Musings on Ben Okri and Jeremy Corbyn in conversation at the SouthBank – 15th July 2016
“The most authentic thing about us is our capacity to create, to overcome, to endure, to transform, to love and to be greater than our suffering” Ben Okri
I read Ben Okri’s book ‘A Way of Being Free’ some 15 years ago and remember being blown away by what he had to say about the power of stories in our lives, embracing cultural differences and evoking a new kind of politics. It was a very important part of my initiation into a way of being that is both hopeful in its outlook and grounded in the reality of the world as it is. Ben Okra is regarded, as one of Africa’s leading writers and if you are creative in any way this book is a must.
It was facinating to Ben Okri in conversation with Jeremy Corbin at the Southbank Centre. They were talking about creativity, literature, art and culture. When this was planned the UK political landscape was very different and inevitably the issues of the European Union and Jeremy’s leadership machinations came through. Something I wasn’t aware of was that Jeremy Corbyn spent two years in Jamaica, with Voluntary Service Overseas after leaving school, something he has described as an “amazing” experience.
Listening to Ben Okri on stage was the same as experiencing his words through his books and novels. He wrote a poem called A New Dream of Politics. This was in response to Jeremy Corbyn calling him a genius amongst others like Maya Angelou and James Keir Hardie in his Labour Party conference speech. Ben read this poem in the masterful way that he does. It is a reminder of the power of his writing and the potential to reach out to our higher selves even in the rough, tough world of politics.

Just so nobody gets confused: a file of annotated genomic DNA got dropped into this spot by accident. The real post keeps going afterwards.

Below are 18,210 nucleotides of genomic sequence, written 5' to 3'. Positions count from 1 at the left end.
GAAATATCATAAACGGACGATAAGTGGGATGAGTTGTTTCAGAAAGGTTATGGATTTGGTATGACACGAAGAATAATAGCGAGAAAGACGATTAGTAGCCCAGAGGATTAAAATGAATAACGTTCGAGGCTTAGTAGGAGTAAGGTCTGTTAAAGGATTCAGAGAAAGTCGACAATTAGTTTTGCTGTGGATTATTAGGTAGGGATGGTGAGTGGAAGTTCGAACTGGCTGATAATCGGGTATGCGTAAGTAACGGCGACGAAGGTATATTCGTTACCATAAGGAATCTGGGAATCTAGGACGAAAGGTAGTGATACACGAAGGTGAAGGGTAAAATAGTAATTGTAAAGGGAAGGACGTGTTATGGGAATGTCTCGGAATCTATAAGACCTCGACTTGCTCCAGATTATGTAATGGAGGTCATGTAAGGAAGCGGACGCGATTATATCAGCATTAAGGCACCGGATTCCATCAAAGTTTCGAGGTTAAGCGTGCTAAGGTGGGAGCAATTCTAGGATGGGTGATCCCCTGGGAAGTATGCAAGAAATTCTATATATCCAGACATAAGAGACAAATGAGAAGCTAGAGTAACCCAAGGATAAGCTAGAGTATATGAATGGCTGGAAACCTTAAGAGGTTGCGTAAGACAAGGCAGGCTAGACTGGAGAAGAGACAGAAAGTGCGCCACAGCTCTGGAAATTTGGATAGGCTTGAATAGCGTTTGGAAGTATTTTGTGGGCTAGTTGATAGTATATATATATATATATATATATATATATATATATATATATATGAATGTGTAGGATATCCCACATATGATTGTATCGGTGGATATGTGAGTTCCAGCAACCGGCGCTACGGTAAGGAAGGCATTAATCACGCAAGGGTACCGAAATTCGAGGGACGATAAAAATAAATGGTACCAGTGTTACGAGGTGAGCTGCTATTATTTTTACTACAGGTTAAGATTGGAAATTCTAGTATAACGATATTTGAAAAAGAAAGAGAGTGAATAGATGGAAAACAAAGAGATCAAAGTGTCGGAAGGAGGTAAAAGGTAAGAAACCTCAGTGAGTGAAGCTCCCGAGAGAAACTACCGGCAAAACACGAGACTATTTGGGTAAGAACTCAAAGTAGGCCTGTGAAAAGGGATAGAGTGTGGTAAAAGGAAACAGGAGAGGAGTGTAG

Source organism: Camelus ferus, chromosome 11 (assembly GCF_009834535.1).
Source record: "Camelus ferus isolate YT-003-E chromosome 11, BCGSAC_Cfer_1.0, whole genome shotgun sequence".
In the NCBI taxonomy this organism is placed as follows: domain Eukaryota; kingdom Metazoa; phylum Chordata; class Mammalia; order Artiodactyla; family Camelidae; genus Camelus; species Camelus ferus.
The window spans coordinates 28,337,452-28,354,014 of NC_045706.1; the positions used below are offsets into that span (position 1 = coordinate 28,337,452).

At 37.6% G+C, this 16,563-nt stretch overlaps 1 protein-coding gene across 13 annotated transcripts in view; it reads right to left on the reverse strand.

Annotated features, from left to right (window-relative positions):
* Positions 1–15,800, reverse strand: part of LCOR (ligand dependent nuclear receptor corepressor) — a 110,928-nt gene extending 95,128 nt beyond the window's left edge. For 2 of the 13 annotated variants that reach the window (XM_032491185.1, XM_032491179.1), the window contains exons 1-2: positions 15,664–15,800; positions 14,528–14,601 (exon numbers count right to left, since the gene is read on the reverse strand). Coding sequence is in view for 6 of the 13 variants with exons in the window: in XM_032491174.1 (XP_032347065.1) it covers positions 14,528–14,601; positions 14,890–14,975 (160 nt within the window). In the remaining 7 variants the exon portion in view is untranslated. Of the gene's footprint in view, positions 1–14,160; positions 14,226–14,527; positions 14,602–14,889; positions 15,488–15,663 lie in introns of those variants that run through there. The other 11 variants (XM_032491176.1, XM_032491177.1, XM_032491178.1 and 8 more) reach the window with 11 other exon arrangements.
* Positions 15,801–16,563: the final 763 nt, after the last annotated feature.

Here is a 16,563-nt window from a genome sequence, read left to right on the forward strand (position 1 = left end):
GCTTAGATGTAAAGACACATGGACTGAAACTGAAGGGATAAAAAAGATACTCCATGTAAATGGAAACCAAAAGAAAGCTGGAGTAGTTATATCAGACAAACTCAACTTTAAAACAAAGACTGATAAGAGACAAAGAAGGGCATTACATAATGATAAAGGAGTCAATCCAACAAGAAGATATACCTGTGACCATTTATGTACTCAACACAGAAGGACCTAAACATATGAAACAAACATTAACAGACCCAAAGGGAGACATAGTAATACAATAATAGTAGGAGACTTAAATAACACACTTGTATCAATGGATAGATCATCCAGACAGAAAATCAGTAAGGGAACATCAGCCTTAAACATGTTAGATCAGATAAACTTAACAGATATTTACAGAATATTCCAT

Here is the poem.
A New Dream of Politics
They say there is only one way for politics.
That it looks with hard eyes at the hard world
And shapes it with a ruler’s edge,
Measuring what is possible against
Acclaim, support, and votes.
They say there is only one way to dream
For the people, to give them not what they need
But food for their fears.
We measure the deeds of politicians
By their time in power.
But in ancient times they had another way.
They measured greatness by the gold
Of contentment, by the enduring arts,
The laughter at the hearths,
The length of silence when the bards
Told of what was done by those who
Had the courage to make their lands
Happy, away from war, spreading justice
And fostering health,
The most precious of the arts
But we live in times that have lost
This tough art of dreaming
The best for its people,
Or so we are told by cynics
And doomsayers who see the end
Of time in blood-red moons.
Always when least expected an unexpected
Figure rises when dreams here have
Become like ashes. But when the light
Is woken in our hearts after the long
Sleep, they wonder if it is a fable.
Can we still seek the lost angels
Of our better natures?
Can we still wish and will
For poverty’s death and a newer way
To undo war, and find peace in the labyrinth
Of the Middle East, and prosperity
In Africa as the true way
To end the feared tide of immigration?
We dream of a new politics
That will renew the world
Under their weary suspicious gaze.
There’s always a new way,
A better way that’s not been tried before.
Who are the inspirational figures quoted by Jeremy Corbyn?